This weekend, I went to Brittney and Justin’s wedding, but I want to share a story with you that happened after they took off in the getaway car. The reception hall was an old school gymnasium. They did such an amazing job of completely transforming the space into a true reception hall, and creating a beautiful atmosphere for their celebration. The main lights in the room were the strings of white Christmas lights that lined each wall. I wanted to get a picture that I had in my mind the moment I walked in, but didn’t have time with the Bride and Groom to pull it off. So Brittney’s younger sister, Kailey, was wonderful enough to pose for me and help me get the shot I envisioned.
Show a picture to one person and it spreads like a wildfire. There’s something magical about looking into the back of a camera, knowing that there isn’t any computer magic. All you need is a stunning subject and a vision.
Here’s Bailey, the other sister in the trio.
After those mini model sessions, I had a chance to speak with Shyanne. She was so insistent that she didn’t look that pretty, could never take a good picture, blah blah blah. I’m not going to take that. Here was a girl who was beautiful in her own right, and no one ever took the time to show her that. So I asked her. “Have you ever had a professional photographer take your picture?” Long pause. “Family/Senior sessions at the mall photo studio where they spend more time trying to sell you junk than taking your picture don’t count.” “In that case, no” she said.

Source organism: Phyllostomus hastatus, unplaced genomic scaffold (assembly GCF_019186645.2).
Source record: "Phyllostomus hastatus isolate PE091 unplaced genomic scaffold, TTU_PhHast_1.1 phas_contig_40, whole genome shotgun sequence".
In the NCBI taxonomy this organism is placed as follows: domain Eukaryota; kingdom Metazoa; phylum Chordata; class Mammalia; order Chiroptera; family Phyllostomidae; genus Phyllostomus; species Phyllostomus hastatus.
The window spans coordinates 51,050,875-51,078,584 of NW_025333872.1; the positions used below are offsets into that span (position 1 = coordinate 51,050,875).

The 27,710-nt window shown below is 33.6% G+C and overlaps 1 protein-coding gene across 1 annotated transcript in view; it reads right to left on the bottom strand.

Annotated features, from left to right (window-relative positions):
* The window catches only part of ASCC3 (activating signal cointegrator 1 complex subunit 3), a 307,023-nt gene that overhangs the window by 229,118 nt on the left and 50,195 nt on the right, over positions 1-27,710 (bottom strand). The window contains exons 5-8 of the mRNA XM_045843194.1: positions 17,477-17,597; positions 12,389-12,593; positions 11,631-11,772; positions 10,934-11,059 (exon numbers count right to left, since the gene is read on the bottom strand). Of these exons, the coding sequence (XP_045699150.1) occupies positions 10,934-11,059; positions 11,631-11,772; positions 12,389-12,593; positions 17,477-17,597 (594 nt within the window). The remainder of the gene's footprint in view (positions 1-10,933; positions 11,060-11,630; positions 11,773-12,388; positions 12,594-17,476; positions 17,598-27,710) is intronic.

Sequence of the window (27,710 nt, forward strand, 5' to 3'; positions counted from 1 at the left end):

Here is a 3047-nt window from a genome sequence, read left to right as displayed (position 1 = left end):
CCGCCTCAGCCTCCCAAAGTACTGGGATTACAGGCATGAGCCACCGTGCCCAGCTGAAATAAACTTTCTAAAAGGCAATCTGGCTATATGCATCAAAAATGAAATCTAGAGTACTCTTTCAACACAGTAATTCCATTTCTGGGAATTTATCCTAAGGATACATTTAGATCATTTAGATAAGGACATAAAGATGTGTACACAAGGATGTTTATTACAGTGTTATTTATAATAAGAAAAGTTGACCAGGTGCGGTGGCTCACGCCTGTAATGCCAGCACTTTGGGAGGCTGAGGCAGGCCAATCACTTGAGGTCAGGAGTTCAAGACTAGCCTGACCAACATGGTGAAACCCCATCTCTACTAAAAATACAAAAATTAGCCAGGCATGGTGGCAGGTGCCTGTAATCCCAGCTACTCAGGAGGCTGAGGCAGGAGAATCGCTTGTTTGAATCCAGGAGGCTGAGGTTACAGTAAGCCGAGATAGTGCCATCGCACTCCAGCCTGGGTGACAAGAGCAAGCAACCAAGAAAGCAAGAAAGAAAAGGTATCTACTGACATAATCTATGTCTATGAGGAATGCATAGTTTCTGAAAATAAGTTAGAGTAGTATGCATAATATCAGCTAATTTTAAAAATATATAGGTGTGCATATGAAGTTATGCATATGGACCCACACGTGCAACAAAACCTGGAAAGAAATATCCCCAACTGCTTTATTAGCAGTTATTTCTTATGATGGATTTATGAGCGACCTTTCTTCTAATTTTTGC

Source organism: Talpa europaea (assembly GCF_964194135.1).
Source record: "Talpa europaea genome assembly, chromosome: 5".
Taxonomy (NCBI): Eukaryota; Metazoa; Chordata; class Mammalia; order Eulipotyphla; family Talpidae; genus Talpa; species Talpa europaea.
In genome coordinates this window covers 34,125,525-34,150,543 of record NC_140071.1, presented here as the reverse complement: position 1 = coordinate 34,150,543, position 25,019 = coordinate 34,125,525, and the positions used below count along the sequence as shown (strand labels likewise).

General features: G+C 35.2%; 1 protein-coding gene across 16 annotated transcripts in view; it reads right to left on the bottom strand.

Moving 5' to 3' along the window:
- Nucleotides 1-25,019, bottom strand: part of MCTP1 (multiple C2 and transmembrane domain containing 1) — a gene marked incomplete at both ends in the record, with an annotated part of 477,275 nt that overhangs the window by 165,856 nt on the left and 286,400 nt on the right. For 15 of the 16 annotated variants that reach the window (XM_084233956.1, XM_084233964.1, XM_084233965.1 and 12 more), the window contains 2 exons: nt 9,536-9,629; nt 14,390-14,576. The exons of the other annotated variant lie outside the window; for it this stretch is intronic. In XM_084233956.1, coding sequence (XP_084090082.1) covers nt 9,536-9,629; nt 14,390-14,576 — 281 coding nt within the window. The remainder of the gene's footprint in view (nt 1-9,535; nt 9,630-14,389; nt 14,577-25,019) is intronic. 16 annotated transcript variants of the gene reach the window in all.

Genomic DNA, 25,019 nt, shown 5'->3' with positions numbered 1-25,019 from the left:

“You have to let me take your picture. Here’s the deal, I get one click. One chance to take your portrait. No one will see it but you and me. I’ll give it to you and if you don’t like it, you don’t have to show it to anyone. Deal?” She agreed.
I took a quick look at her to see how I wanted her to pose, showed her what I wanted her to do, and then got into position. Pressure’s on. I liked what I saw, but I only had one click to make or break her perceptions of herself. To me, this was the most important challenge I had all day. I finessed her expression and talked to her until I saw the moment I was looking for. Click.
Let’s just say, I won that deal, because here is Shyanne.
I showed it to her and she stared at it for a moment, mouth open, and said “but…that doesn’t look like me.” “Yes it does, Shyanne. There were no tricks. Just you, me, and putting you into a pose that flatters your features. This looks exactly like you. You know what doesn’t look like you? Blurry phone pictures held at arms length, or reflected through a dirty bathroom mirror. Being carpet bombed with the flash from your mom’s point and shoot when you least expect it. This is you.”
And then there’s Deanna. The proud mother of the beautiful Bride. She, who self-proclaimed, was “voted most likely to break a camera from in front of the lens”, definitely wasn’t getting away without a beauty shot of her own. Once I got her into the pose I wanted for her, I wanted to get her into a natural expression, and get rid of the forced tension in her smile when people ask her to “smile”. I said, “think about your first date with your husband.” She laughed.
That bad, huh?
It’s no wonder people think this way about themselves. We compare phone pictures of ourselves on Facebook to the models we see every day that have makeup, lights, and lens that flatters them. So Kailey, Bailey, Deanna, Shyanne, and anyone else who has ever felt like they could never look “that good”, please remember this.
Ladies, you are beautiful.
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